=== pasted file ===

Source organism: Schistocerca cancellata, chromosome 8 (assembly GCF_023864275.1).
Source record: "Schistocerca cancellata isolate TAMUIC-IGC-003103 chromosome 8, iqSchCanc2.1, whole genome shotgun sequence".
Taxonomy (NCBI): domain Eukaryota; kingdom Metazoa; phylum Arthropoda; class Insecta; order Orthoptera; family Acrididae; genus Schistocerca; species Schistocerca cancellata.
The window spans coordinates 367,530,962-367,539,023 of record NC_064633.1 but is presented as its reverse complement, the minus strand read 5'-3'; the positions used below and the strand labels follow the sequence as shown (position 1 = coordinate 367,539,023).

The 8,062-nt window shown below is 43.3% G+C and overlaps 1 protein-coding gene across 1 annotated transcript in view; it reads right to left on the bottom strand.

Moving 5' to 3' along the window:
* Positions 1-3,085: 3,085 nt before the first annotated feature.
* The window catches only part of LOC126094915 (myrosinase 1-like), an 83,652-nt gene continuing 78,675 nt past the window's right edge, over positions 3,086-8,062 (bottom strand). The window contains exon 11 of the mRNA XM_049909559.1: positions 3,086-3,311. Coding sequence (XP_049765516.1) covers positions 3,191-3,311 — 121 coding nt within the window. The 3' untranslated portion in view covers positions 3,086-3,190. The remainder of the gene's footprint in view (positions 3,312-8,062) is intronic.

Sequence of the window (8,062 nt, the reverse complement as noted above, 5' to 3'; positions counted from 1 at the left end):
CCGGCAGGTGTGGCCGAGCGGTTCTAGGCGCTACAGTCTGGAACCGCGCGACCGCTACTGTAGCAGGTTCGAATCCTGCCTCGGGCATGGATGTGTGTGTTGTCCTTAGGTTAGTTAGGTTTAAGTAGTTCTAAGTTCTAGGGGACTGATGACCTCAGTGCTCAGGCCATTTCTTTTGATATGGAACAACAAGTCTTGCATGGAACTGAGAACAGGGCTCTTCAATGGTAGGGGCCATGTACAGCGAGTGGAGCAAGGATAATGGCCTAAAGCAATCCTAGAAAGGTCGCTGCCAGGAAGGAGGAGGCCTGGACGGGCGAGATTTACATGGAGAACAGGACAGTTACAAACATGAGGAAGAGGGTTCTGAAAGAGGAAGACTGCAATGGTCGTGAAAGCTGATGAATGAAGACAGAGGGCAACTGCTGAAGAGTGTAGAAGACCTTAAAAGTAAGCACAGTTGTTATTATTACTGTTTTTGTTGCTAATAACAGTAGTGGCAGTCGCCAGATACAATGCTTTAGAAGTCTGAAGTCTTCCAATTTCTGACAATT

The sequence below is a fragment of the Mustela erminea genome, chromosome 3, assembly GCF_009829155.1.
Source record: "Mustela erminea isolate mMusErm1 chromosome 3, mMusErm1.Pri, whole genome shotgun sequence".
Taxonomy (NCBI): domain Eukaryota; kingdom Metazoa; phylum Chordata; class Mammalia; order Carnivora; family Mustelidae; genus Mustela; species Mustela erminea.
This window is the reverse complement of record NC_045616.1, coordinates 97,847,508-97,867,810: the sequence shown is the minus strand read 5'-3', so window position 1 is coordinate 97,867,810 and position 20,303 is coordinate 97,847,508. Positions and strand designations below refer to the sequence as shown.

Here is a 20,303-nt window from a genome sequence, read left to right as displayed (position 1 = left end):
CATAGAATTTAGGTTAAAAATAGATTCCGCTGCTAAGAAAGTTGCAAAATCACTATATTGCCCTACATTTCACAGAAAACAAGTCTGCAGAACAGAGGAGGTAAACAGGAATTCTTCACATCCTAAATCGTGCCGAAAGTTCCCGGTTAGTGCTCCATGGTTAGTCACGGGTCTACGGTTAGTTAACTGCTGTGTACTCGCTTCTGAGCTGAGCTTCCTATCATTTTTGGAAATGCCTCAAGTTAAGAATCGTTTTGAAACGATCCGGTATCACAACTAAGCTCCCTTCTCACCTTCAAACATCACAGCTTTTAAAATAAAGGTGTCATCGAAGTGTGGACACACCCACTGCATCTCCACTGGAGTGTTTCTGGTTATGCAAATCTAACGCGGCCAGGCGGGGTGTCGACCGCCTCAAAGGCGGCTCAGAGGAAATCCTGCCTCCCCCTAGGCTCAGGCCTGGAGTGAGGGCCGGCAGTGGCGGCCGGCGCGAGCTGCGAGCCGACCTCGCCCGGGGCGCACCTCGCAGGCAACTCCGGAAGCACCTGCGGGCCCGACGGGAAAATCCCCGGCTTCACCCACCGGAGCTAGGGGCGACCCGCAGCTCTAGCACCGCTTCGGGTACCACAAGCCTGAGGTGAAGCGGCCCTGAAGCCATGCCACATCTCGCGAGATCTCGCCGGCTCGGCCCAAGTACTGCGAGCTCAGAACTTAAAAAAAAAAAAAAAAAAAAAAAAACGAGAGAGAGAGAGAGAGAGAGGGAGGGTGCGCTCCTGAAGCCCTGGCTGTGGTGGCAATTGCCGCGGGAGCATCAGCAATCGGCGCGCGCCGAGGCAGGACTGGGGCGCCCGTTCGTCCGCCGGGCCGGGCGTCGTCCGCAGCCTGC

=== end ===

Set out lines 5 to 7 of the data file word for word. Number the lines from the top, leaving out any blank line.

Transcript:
The 8,062-nt window shown below is 43.3% G+C and overlaps 1 protein-coding gene across 1 annotated transcript in view; it reads right to left on the bottom strand.

Moving 5' to 3' along the window:
* Positions 1-3,085: 3,085 nt before the first annotated feature.